In the nursery and greenhouse industry, we have always had to follow and understand consumer trends.
Otherwise, we will never be able to build business models capable of enduring countless shifts in behavior.
The changes in preferences and mores also influence a government that is tone deaf at times, more concerned with shaping behavior than fostering growth.
In Oregon, we’re an income tax state. State revenues rise and fall based on the number of people working. It’s in the state’s interest to preserve jobs — one would think. Nevertheless, our legislature is often rife with bills that are just solutions in search of problems. Why?
It has a lot to do with how legislators see their jobs. Oregon voters elect people interested in the pursuit of justice. Why do they do this? I think it is generational. Younger people have been shaped by events well beyond their control. Now they have the voter to influence election outcomes.
It’s a numbers game. People my age are now the outnumbered. My daughters — one a college senior, the other a frosh — are at the young end of the Millennial and Generation Z group that’s taking power.
That’s why it behooves our industry to take a peek into the psyche of the young consumer.
Shaping a new millennium
I had a great conversation recently with Dr. Eric Fruits, who holds a Ph.D. in economics. Our children and those in their age group are coming of age. We don’t have simple answers for why they act the way they do, economically and politically.
We joke that as we get closer to assuming room temperature, our children will be the ones raising families, managing businesses, and running our government. We’d like to think that day is far off, but it’s coming soon.
Millennials and Generation Z are comprised of people born after 1980. In about seven years, they will make up a majority of registered voters — and likely voters, too.
These groups have entirely different historical guideposts. Even the oldest among them have no memory of Ronald Reagan. Most don’t remember Bill Clinton, either.
Their first political memory was Bush vs. Gore. FDR and JFK are ancient history. Washington, Lincoln, and Teddy Roosevelt may as well have been medieval kings.
These generations are on track to be the most educated in history. But they also believe that college is too expensive and not worth the price.
Millennials, who are the children of Baby Boomers, were raised on Harry Potter and Lord of the Rings. These were stories of friends coming together to complete a quest. There was moral ambiguity in books and movies. The bad guys were bad, but they had backstories that made you think twice about what is good and what is evil.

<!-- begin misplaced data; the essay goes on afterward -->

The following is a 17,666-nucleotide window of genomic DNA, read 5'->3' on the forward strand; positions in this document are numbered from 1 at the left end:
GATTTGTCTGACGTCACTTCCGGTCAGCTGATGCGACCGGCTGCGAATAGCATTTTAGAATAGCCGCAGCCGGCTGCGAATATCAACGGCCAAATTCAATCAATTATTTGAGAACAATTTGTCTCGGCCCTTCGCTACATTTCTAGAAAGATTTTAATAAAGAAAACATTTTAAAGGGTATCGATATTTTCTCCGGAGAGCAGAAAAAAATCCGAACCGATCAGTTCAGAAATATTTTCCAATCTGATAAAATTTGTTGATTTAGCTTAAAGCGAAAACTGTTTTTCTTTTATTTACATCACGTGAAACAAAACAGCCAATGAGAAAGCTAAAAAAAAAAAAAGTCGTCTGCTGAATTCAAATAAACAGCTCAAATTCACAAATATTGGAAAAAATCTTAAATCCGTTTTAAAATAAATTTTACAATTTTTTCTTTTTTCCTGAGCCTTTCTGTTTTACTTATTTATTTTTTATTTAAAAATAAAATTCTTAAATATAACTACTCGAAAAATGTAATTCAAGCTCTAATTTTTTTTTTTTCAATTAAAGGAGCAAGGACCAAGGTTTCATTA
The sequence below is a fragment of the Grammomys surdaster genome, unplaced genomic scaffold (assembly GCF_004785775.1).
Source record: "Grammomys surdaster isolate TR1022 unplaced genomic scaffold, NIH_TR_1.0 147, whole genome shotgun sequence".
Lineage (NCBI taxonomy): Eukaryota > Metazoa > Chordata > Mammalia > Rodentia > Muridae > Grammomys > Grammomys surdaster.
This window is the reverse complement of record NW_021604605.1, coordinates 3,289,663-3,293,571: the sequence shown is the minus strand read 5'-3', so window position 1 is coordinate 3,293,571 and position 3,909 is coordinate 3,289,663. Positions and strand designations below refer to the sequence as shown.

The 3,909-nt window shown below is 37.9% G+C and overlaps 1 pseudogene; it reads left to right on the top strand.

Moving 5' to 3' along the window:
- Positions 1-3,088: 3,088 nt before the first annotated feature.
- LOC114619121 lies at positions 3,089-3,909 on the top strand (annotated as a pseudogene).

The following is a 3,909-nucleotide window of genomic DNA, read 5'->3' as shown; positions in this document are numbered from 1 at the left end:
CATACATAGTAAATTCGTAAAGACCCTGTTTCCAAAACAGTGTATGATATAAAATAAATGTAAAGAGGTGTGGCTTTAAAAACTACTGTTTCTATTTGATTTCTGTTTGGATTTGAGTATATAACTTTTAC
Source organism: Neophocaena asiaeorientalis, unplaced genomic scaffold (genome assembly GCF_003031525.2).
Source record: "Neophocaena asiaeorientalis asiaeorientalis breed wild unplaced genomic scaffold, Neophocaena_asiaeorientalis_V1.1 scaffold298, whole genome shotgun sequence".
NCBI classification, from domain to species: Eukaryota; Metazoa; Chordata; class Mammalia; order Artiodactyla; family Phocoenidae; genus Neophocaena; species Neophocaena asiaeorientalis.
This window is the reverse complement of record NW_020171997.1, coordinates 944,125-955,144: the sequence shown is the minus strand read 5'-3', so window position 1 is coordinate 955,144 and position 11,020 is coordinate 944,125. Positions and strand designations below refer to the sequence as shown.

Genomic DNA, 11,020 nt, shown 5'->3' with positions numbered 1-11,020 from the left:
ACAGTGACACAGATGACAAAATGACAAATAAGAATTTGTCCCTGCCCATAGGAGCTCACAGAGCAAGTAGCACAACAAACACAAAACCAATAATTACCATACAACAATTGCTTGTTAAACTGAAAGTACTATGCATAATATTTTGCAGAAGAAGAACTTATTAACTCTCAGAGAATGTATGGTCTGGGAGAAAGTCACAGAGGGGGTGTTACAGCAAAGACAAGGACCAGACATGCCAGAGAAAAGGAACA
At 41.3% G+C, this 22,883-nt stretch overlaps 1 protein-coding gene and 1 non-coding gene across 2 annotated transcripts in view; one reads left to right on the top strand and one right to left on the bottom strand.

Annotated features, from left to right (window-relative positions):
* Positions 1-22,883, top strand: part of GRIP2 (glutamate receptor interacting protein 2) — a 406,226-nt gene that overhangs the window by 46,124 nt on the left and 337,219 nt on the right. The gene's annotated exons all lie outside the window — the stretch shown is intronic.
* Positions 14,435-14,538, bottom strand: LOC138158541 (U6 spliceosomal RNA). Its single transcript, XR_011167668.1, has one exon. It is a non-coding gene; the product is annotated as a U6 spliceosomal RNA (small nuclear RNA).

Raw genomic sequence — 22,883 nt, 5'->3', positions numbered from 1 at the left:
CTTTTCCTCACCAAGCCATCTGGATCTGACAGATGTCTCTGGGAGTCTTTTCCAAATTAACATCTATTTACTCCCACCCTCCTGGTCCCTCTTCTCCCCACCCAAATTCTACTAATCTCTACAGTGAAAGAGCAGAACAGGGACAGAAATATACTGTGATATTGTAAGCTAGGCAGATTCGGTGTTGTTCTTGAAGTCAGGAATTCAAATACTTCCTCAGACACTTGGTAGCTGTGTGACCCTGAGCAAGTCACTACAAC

It went a step further with Generation Z. They have been raised on dystopian fiction such as the Hunger Games, and superhero movies. So often the bad guy is a businessman or a faceless corporation out to destroy the environment just so they can line their pockets.
How did this generation get so dark? Easy. They’ve lived through dark times.
The oldest Millennials were born during the deep recession of the early 1980s. Although we think of them as youngsters, most Millennials and Gen Z have already lived through three big recessions. For many of our emerging purchasers, their earliest economic memory may be their parents losing a job or even the house.
My generation is comfortable with “pulling yourself up by the bootstraps.” Reagan’s deregulation and Clinton’s optimism and economic boom served us well. It built our belief in the system.
The next leaders, by contrast, may believe the economy failed them. Capitalism failed them. As they reach their peak economic earning years, we must realize the foundation that shaped their outlook. It will be important to go halfway and meet them where they are at.
A generational shift in our industry
As society is shifting generationally, the OAN is doing the same. We’re in the middle of a very cool shift in leadership. Where titans of the industry once led, now their sons and daughters are at the wheel. They bring us broad perspectives, grounded in current mores and values, but with a strong connection to the earth and the industry.
The OAN knows it must provide members with tools no individual operation can provide for itself, so the association adds to what you can do each day. Our new generation of leaders guides how we do that.
The last 10 years of changes have been fast and furious, but the ag economy survived. We will make sure it does into the future.
Early in the last decade, the OAN launched the online Nursery Guide to help our members reach customers during the abyss of the Great Recession. Since that time the association has enhanced that tool with a cell-phone-friendly layout, and the emerging Nursery Guide LIVE virtual trade show coming on March 17–18.
In these times, we face a choice: “Evolve or fade away.” We’ll take the first one. The OAN will provide a scalable avenue to capitalize on Nursery Guide listings and get to Nursery Guide 2.0.
The value of listening
For me, politics is life. One of the first principles I learned was, “God provided two ears and one mouth for a reason.”
In order to understand a different perspective, you need to listen twice as much as you talk. First, listen to understand what a “win” means to them. Then, find that pathway for mutual success.
Our emerging generation has been shaped in ways completely unlike their predecessors. If we apply that knowledge, we’ll be up to the task of building that bridge into the future.